Commission levels of 3% (standard in Texas) per agent were set to protect consumers from gouging. In the past, that number has remained the standard regardless of the market or home prices. With the home prices spiking, protecting the seller’s equity has become even trickier and even more needed. Realtors have never been MORE needed, yet all we hear is how they need to reduce agent income. If your profit margin on your home is $80 grand, then why are we debating over $2,400- how is that a price gouge? If I had $80k to net on my home, the last thing I would be doing is attempting to go it Wal-Mart style.

REFORM: Redfins needs reform to be able to compete with 1.3 Million agents that make up NAR

Redfin does not scare me nearly as much as this so-called reform many say this industry needs. Why does it need to be reformed? The reality is, the MLS is a product of NAR- not an open source code for any and all to access, much like Zillow’s product offered. Let them build and develop their product the way NAR has done.

Imagine a world with five different NARs and you have the world as envisioned by Redfin. Are you telling me that Redfin is going to allow the other four Redfin-type companies to list on their version of the MLS? Consumers are not best served by this business model that forces home buyers to search four, five, maybe six online listing systems. It’s like the BCS- the MLS may not be the best system in the entire world, but it does work!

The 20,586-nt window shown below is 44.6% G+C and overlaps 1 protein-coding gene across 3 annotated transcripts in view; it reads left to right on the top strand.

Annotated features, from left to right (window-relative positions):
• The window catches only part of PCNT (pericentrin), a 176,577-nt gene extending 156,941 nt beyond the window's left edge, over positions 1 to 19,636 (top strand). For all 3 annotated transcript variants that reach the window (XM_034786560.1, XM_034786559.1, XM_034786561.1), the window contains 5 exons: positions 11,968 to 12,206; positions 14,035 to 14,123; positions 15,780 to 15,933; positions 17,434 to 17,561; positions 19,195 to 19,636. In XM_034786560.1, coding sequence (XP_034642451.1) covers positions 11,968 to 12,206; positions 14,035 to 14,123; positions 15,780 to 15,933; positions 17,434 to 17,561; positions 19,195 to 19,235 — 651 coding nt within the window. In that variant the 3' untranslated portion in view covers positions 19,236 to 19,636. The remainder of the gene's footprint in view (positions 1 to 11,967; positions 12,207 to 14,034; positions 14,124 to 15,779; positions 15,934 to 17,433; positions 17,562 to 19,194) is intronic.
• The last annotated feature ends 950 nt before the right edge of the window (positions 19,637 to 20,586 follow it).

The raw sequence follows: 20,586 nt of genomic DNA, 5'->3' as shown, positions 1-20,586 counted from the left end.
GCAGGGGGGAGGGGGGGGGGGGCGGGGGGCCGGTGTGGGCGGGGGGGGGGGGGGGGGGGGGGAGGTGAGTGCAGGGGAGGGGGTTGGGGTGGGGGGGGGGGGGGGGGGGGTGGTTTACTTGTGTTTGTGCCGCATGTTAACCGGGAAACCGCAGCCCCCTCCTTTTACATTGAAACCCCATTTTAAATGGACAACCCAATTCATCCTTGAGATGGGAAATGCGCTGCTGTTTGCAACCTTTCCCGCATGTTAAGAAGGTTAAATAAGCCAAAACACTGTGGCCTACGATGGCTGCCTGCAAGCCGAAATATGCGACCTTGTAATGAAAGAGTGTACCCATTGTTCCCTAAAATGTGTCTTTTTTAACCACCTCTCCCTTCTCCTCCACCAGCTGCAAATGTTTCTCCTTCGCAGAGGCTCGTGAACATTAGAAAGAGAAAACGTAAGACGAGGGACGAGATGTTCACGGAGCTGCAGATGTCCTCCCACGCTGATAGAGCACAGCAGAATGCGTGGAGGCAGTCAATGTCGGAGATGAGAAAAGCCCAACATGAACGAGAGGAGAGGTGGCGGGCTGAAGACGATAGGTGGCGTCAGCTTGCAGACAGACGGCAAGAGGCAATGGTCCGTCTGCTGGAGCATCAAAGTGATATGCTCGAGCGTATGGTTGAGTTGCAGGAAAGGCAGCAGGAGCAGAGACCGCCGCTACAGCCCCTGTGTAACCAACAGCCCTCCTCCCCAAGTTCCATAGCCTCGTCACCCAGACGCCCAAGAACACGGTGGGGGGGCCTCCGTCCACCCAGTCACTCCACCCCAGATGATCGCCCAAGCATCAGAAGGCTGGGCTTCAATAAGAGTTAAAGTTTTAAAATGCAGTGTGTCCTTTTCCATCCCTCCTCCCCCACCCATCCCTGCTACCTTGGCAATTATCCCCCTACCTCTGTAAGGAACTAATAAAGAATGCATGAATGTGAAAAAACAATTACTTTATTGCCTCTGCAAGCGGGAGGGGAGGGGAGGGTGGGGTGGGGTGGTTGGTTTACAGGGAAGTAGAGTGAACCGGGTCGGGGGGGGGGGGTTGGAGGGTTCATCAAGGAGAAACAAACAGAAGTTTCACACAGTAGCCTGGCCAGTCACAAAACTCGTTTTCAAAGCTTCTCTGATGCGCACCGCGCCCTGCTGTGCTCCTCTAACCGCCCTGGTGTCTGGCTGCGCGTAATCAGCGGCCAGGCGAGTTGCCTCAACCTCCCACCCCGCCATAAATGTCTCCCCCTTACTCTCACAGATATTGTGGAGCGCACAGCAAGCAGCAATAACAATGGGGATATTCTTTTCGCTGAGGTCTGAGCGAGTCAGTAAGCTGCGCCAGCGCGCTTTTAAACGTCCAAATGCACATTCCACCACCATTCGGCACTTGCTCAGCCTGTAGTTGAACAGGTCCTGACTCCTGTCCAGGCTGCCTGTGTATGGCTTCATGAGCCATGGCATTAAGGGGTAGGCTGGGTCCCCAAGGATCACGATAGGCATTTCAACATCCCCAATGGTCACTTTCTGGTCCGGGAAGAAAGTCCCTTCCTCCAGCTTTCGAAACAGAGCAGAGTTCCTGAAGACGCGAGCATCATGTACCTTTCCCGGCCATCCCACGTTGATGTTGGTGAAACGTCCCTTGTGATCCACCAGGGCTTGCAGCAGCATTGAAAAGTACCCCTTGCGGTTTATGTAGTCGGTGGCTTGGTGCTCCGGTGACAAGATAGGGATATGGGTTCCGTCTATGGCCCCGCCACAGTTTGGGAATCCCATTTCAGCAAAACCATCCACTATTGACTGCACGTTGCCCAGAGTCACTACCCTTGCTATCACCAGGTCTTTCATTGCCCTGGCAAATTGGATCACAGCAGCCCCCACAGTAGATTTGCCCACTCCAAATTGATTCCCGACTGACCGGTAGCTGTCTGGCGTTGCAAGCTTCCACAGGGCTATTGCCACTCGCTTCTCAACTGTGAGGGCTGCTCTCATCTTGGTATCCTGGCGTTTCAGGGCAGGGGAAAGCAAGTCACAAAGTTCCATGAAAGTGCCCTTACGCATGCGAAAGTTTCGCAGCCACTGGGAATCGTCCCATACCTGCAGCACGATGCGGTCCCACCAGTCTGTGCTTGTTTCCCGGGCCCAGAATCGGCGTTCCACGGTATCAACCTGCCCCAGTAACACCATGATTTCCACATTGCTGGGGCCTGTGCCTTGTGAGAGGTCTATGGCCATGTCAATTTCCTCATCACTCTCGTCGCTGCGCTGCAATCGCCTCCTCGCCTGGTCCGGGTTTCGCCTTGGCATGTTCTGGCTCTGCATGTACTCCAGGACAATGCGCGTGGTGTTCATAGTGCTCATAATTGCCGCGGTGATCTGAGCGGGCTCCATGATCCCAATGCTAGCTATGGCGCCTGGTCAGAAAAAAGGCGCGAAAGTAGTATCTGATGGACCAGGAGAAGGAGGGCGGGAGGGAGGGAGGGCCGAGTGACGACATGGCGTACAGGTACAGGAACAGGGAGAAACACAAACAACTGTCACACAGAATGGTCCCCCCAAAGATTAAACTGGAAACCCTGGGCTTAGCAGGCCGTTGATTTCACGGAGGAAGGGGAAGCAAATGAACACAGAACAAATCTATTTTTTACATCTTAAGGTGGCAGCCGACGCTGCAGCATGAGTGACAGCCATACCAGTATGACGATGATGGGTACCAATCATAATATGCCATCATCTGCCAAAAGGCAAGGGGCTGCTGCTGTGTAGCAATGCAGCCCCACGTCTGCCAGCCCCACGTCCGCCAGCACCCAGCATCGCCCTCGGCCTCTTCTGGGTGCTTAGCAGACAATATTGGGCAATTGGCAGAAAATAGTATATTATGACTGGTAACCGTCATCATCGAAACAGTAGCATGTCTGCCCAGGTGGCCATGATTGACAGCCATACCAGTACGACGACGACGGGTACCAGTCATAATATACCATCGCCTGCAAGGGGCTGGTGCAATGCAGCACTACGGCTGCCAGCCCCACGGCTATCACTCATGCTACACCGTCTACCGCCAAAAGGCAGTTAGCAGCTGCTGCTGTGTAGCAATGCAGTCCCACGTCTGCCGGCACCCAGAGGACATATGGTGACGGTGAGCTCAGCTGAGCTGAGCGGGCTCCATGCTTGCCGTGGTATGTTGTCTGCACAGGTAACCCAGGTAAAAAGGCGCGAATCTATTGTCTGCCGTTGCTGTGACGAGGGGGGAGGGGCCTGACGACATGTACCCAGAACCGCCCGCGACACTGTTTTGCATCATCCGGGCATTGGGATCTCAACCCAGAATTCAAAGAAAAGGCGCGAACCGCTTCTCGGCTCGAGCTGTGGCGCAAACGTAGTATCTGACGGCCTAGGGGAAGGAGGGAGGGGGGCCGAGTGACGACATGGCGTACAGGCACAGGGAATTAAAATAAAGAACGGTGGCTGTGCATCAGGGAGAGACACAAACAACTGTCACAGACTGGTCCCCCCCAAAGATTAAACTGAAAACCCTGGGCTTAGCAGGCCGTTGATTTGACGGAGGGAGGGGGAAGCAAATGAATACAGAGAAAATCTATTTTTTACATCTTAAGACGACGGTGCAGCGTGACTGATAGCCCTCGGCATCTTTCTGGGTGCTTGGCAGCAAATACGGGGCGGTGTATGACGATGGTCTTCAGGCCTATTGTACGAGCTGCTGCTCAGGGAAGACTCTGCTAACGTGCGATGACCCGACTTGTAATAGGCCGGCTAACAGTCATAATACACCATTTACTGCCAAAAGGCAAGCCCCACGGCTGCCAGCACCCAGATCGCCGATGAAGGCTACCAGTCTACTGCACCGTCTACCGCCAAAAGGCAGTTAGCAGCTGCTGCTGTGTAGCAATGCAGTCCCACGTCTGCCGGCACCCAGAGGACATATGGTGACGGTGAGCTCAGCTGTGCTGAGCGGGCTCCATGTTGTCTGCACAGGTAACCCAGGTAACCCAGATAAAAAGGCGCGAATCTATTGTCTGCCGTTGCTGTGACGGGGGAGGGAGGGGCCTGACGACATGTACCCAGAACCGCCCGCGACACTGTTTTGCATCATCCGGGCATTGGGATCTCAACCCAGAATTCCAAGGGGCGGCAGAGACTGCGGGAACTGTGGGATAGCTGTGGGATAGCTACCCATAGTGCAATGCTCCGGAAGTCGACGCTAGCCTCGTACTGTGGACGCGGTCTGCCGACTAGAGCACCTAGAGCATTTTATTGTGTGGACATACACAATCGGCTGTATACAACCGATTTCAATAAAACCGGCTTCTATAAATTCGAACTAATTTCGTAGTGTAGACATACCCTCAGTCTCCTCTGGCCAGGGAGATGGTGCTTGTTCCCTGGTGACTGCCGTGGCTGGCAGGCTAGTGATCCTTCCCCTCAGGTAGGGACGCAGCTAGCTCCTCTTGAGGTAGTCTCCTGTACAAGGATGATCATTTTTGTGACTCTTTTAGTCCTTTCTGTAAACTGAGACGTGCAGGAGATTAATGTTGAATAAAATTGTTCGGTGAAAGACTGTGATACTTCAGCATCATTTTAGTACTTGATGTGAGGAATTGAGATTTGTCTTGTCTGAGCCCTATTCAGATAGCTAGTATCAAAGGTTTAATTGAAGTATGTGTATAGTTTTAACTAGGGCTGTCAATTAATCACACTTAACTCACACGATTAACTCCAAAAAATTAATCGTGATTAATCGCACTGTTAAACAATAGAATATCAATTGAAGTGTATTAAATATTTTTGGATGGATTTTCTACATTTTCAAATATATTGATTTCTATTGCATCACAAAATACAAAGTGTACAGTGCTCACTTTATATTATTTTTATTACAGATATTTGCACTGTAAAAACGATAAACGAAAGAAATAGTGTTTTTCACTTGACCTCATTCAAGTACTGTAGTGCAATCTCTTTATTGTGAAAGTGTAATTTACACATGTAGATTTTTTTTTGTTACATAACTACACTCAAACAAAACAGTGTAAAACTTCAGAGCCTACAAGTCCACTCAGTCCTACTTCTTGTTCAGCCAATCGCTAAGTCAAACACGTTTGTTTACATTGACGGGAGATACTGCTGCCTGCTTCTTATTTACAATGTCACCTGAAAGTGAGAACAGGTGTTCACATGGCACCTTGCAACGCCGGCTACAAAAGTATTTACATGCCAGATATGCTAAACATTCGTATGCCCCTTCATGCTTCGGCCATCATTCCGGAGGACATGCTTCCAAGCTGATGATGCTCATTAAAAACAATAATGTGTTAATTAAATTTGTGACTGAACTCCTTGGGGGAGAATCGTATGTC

CLOSING

NAR represents 1.3 million diverse independent contractors that practice real estate under one code of ethics and one common application of fair Real Estate practices that safe guards consumers. The alternative is to “redefine” ourselves into a corner where we go back to having numerous Listing Services, a lack of industry standards and an overall discord in Real Estate. The alternative is not even viable.

I would suggest that all Realtors throw away the talking points and simply say that all 1.3 Million of us already guard your interest, less than 100 say otherwise.

NAR is not something you just change without affecting the 1.3 Million Mom and Pop voices (who only average $47,700 per year) within it; you don’t just do that because a tic tac says so.

Be careful what you ask for!
That Austin Real Estate Guy

15 comments:

Austin Realtor's Wife... said...

TREG-

I agree completely! The 1.3 million Realtors in America (which doesn't even take into account the commercial agents or Real Estate Agents who aren't NAR affiliated) should use THIS as their talking points memo, not the halphazard notes issued previously.

You're right- Redfin's not dangerous, they should simply have to compete FAIRLY with other Realtors- they should follow the same code of ethics, pay the same dues and use the current MLS system.

Thanks for guest writing- great article!

J.Fin said...

WELL SAID! I too agree that this should be the quintessential memo for Realtors- get the word out that (1) Redfin is NOT a competitor, they're just playing unfairly (and the Dpt of Justice is promoting it), (2) Redfin IS like Wal-Mart- low prices, low service. What'd people expect- to pay less and get more? Riiight.

Austin Realtor's Wife... said...